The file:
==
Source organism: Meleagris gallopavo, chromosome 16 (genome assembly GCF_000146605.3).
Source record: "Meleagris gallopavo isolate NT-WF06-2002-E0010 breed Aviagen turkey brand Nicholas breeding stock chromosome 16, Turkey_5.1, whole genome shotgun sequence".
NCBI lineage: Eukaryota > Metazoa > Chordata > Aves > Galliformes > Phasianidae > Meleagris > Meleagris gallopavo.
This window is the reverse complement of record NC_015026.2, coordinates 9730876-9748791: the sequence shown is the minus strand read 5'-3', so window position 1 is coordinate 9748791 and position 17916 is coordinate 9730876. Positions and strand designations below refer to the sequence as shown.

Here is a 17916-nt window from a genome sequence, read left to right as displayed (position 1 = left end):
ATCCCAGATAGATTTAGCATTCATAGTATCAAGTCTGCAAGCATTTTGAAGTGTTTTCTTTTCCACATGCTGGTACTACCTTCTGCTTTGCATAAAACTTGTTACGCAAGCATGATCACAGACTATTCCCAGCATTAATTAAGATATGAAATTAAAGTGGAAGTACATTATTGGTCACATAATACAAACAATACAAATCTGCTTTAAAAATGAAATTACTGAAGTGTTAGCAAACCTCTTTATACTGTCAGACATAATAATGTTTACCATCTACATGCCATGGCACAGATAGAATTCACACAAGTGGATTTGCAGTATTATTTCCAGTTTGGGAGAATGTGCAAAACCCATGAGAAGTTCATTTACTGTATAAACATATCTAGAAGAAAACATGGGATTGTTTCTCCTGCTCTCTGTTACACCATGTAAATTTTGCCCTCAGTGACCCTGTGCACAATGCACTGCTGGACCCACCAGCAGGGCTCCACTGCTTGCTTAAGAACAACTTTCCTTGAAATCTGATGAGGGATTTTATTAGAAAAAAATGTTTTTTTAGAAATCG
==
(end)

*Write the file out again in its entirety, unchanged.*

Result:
Source organism: Meleagris gallopavo, chromosome 16 (genome assembly GCF_000146605.3).
Source record: "Meleagris gallopavo isolate NT-WF06-2002-E0010 breed Aviagen turkey brand Nicholas breeding stock chromosome 16, Turkey_5.1, whole genome shotgun sequence".
NCBI lineage: Eukaryota > Metazoa > Chordata > Aves > Galliformes > Phasianidae > Meleagris > Meleagris gallopavo.
This window is the reverse complement of record NC_015026.2, coordinates 9730876-9748791: the sequence shown is the minus strand read 5'-3', so window position 1 is coordinate 9748791 and position 17916 is coordinate 9730876. Positions and strand designations below refer to the sequence as shown.

Here is a 17916-nt window from a genome sequence, read left to right as displayed (position 1 = left end):
ATCCCAGATAGATTTAGCATTCATAGTATCAAGTCTGCAAGCATTTTGAAGTGTTTTCTTTTCCACATGCTGGTACTACCTTCTGCTTTGCATAAAACTTGTTACGCAAGCATGATCACAGACTATTCCCAGCATTAATTAAGATATGAAATTAAAGTGGAAGTACATTATTGGTCACATAATACAAACAATACAAATCTGCTTTAAAAATGAAATTACTGAAGTGTTAGCAAACCTCTTTATACTGTCAGACATAATAATGTTTACCATCTACATGCCATGGCACAGATAGAATTCACACAAGTGGATTTGCAGTATTATTTCCAGTTTGGGAGAATGTGCAAAACCCATGAGAAGTTCATTTACTGTATAAACATATCTAGAAGAAAACATGGGATTGTTTCTCCTGCTCTCTGTTACACCATGTAAATTTTGCCCTCAGTGACCCTGTGCACAATGCACTGCTGGACCCACCAGCAGGGCTCCACTGCTTGCTTAAGAACAACTTTCCTTGAAATCTGATGAGGGATTTTATTAGAAAAAAATGTTTTTTTAGAAATCG